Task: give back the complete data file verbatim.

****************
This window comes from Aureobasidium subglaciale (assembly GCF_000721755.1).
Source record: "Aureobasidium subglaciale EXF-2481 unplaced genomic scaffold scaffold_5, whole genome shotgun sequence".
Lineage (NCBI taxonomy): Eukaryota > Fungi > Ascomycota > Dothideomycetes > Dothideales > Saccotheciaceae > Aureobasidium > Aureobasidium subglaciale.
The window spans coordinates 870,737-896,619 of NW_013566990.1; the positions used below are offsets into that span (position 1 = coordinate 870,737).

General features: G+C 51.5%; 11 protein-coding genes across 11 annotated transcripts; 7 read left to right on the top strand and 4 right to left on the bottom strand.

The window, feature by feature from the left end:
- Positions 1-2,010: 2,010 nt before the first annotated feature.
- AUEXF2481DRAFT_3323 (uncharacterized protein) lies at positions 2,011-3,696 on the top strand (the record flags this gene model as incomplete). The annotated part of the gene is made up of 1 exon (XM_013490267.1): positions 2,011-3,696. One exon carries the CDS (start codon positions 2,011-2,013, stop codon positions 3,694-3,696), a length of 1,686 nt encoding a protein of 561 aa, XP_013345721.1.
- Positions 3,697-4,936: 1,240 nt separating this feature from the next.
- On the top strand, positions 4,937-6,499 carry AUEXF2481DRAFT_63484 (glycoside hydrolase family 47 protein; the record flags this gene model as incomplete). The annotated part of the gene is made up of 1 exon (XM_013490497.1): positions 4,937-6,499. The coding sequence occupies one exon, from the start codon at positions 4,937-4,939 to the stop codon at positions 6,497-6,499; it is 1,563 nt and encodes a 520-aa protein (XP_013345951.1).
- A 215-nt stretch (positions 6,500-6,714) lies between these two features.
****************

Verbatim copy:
This window comes from Aureobasidium subglaciale (assembly GCF_000721755.1).
Source record: "Aureobasidium subglaciale EXF-2481 unplaced genomic scaffold scaffold_5, whole genome shotgun sequence".
Lineage (NCBI taxonomy): Eukaryota > Fungi > Ascomycota > Dothideomycetes > Dothideales > Saccotheciaceae > Aureobasidium > Aureobasidium subglaciale.
The window spans coordinates 870,737-896,619 of NW_013566990.1; the positions used below are offsets into that span (position 1 = coordinate 870,737).

General features: G+C 51.5%; 11 protein-coding genes across 11 annotated transcripts; 7 read left to right on the top strand and 4 right to left on the bottom strand.

The window, feature by feature from the left end:
- Positions 1-2,010: 2,010 nt before the first annotated feature.
- AUEXF2481DRAFT_3323 (uncharacterized protein) lies at positions 2,011-3,696 on the top strand (the record flags this gene model as incomplete). The annotated part of the gene is made up of 1 exon (XM_013490267.1): positions 2,011-3,696. One exon carries the CDS (start codon positions 2,011-2,013, stop codon positions 3,694-3,696), a length of 1,686 nt encoding a protein of 561 aa, XP_013345721.1.
- Positions 3,697-4,936: 1,240 nt separating this feature from the next.
- On the top strand, positions 4,937-6,499 carry AUEXF2481DRAFT_63484 (glycoside hydrolase family 47 protein; the record flags this gene model as incomplete). The annotated part of the gene is made up of 1 exon (XM_013490497.1): positions 4,937-6,499. The coding sequence occupies one exon, from the start codon at positions 4,937-4,939 to the stop codon at positions 6,497-6,499; it is 1,563 nt and encodes a 520-aa protein (XP_013345951.1).
- A 215-nt stretch (positions 6,500-6,714) lies between these two features.